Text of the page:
"The evidence produced by appellant showed that the bed in which she was placed was not equipped with bed rails at any time prior to her accident. This in itself is not proof of negligence. There must be proof that appellant was in a helpless condition which was known to the nurse and the hospital, and that reasonable care under such circumstances required the installation of bed rails. . . .

"There being no testimony that reasonable care on the part of the nurse or the hospital under the circumstances shown in this case required the installation of bed rails, the evidence was insufficient to warrant the submission of this issue to the jury."

In the Cochran case, supra, it was also alleged that the nurse "did not exercise reasonable care when she placed

 398    ROTH v. HAVENS, INC. [56 Wn. (2d)

the wash basin back of appellant's bed and instructed her to wash and then left her unattended." We held:

"Appellant seeks to hold the nurse liable for this act and also her employer, the hospital, on the respondeat superior theory. Appellant produced no testimony, either by expert or lay witnesses, to the effect that the standard of ordinary care and attention required of the nurse and hospital under the circumstances of this case was not met because the nurse placed a wash basin in a position which was somewhat inconvenient for the patient to reach. Nor has our attention been called to any decisions holding that such conduct supports a prima facie case of negligence sufficient to be submitted to a jury."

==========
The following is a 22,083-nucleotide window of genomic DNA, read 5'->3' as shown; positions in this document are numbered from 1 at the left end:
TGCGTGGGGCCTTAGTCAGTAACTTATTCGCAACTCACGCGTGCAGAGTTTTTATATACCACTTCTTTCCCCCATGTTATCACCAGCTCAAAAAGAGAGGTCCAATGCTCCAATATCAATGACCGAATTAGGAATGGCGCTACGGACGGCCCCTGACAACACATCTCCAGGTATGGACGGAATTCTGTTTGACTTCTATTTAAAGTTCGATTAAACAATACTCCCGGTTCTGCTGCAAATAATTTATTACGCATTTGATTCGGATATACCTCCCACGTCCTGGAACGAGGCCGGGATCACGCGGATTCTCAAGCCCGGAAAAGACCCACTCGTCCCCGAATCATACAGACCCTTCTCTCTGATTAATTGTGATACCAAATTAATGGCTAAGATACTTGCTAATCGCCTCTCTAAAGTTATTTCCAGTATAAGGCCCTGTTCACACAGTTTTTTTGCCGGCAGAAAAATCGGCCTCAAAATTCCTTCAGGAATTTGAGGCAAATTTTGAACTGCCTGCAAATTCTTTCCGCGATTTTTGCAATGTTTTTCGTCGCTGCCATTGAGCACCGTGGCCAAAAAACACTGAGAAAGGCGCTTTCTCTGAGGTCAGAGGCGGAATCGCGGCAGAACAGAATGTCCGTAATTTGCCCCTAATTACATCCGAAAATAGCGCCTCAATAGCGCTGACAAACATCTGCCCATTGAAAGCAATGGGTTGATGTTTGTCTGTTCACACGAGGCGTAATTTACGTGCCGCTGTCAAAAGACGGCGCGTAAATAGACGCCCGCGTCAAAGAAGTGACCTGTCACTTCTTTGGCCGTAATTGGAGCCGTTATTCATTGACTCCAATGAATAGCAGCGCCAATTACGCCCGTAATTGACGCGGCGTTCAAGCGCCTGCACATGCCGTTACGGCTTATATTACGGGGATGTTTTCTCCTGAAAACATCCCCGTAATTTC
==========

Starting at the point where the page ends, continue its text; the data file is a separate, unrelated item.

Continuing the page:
Therefore, some negligent act or failure to act by the hospital or its agents must be pleaded and proved. Respondent did not establish that a standard of reasonable care required the sideboards to be raised under the existing circumstances; there could thus be no proof that the failure so to do was negligence. The Cochran case controls.

Other cases in accord, on facts quite similar, are: Potter v. Dr. W. H. Groves Latter-Day Saints Hospital, 99 Utah 71, 103 P. (2d) 280; Simmons v. South Shore Hospital, supra; Gray v. Carter, supra; Memorial Hospital v. Doring (Fla. App.),106 So. (2d) 565; Marsh v. St. Petersburg (Fla. App.), 106 So. (2d) 567.

As a consequence, the other allegations of negligence which were submitted for the jury's determination, that is, such acts and conditions which allegedly resulted in the nurse leaving respondent momentarily with the bed rails down, must also fail.

The declaration by Lord Justice Denning in Roe v. Minister of Health, 2 (1954) Q. B. 66, 86, is appropriate:

". . . we should be doing a disservice to the community at large if we were to impose liability on hospitals and doctors for everything that happens to go wrong. Doctors would be led to think more of their own safety than of the good of their patients. Initiative would be stifled and confidence shaken. A proper sense of proportion requires us to have regard to the conditions in which hospitals and doctors have to work. We must insist on due care for the patient

 June 1960]          CHANDLER v. CHANDLER.           399

at every point, but we must not condemn as negligence that which is only a misadventure. . . ."

Reversed and the action dismissed.

WEAVER, C. J., HILL, FINLEY, and ROSELLINI, JJ., concur.

November 9, 1960. Petition for rehearing denied.